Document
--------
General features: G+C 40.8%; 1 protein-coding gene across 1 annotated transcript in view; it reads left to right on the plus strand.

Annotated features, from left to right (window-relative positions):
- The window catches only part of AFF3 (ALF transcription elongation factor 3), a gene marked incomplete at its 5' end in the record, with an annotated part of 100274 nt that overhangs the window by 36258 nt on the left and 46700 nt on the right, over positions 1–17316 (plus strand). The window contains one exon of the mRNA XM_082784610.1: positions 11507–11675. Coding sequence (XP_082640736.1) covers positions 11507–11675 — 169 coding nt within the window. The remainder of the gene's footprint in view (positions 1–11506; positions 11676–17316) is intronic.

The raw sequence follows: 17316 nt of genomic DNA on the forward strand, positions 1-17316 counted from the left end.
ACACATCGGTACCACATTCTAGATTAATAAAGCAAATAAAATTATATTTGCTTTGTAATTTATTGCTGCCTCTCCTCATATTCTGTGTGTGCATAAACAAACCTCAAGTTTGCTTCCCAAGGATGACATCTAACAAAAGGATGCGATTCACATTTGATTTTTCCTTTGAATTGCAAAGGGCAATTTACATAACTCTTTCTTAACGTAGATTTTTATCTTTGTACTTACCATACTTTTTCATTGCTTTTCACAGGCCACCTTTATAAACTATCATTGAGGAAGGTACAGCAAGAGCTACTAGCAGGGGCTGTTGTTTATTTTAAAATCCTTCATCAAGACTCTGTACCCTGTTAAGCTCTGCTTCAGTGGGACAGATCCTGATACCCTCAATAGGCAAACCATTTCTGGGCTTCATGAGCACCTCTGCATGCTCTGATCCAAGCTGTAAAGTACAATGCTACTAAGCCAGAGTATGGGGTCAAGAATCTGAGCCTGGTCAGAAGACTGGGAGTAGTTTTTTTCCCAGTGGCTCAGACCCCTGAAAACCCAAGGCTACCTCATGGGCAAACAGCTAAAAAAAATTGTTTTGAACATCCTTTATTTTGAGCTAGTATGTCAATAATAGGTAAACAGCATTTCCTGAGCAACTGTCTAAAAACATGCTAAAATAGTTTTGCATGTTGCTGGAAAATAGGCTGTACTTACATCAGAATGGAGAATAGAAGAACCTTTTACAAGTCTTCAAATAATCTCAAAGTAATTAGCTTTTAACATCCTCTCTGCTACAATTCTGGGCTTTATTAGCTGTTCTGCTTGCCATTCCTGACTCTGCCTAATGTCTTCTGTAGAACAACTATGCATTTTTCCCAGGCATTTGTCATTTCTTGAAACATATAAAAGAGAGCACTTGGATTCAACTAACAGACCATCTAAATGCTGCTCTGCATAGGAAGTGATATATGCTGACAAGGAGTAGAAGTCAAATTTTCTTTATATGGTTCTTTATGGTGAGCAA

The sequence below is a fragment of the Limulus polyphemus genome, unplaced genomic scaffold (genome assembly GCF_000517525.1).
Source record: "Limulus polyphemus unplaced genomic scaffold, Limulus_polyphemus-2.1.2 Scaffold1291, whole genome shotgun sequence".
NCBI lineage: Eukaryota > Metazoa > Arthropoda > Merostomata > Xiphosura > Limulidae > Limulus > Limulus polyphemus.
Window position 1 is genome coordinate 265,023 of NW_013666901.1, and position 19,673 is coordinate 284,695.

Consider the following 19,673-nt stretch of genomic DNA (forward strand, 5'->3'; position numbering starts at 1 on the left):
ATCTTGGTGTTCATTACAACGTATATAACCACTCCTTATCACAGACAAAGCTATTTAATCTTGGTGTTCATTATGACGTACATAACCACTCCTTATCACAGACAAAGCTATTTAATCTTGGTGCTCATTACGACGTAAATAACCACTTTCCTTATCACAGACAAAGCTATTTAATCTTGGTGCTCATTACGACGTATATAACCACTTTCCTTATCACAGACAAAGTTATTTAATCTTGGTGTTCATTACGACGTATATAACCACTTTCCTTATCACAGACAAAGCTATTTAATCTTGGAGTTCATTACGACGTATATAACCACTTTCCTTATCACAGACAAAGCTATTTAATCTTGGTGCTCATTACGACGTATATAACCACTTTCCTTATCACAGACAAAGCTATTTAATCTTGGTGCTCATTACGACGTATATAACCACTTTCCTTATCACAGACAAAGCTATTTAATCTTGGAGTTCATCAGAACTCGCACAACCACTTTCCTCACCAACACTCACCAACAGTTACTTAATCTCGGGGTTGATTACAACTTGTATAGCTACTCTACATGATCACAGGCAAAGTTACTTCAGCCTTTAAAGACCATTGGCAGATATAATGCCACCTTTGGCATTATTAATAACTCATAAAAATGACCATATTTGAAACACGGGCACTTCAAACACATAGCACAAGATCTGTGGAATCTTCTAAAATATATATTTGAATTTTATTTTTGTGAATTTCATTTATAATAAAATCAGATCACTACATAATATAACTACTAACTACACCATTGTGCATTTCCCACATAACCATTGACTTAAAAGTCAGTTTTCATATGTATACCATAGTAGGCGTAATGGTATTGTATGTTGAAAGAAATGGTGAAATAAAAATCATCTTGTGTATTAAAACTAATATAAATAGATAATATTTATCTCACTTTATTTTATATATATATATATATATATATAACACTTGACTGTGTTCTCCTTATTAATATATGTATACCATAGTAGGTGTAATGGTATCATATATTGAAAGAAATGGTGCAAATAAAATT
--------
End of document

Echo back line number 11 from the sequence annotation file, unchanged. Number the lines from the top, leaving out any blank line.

ATCTTGGTGTTCATTACAACGTATATAACCACTCCTTATCACAGACAAAGCTATTTAATCTTGGTGTTCATTATGACGTACATAACCACTCCTTATCACAGACAAAGCTATTTAATCTTGGTGCTCATTACGACGTAAATAACCACTTTCCTTATCACAGACAAAGCTATTTAATCTTGGTGCTCATTACGACGTATATAACCACTTTCCTTATCACAGACAAAGTTATTTAATCTTGGTGTTCATTACGACGTATATAACCACTTTCCTTATCACAGACAAAGCTATTTAATCTTGGAGTTCATTACGACGTATATAACCACTTTCCTTATCACAGACAAAGCTATTTAATCTTGGTGCTCATTACGACGTATATAACCACTTTCCTTATCACAGACAAAGCTATTTAATCTTGGTGCTCATTACGACGTATATAACCACTTTCCTTATCACAGACAAAGCTATTTAATCTTGGAGTTCATCAGAACTCGCACAACCACTTTCCTCACCAACACTCACCAACAGTTACTTAATCTCGGGGTTGATTACAACTTGTATAGCTACTCTACATGATCACAGGCAAAGTTACTTCAGCCTTTAAAGACCATTGGCAGATATAATGCCACCTTTGGCATTATTAATAACTCATAAAAATGACCATATTTGAAACACGGGCACTTCAAACACATAGCACAAGATCTGTGGAATCTTCTAAAATATATATTTGAATTTTATTTTTGTGAATTTCATTTATAATAAAATCAGATCACTACATAATATAACTACTAACTACACCATTGTGCATTTCCCACATAACCATTGACTTAAAAGTCAGTTTTCATATGTATACCATAGTAGGCGTAATGGTATTGTATGTTGAAAGAAATGGTGAAATAAAAATCATCTTGTGTATTAAAACTAATATAAATAGATAATATTTATCTCACTTTATTTTATATATATATATATATATATATAACACTTGACTGTGTTCTCCTTATTAATATATGTATACCATAGTAGGTGTAATGGTATCATATATTGAAAGAAATGGTGCAAATAAAATT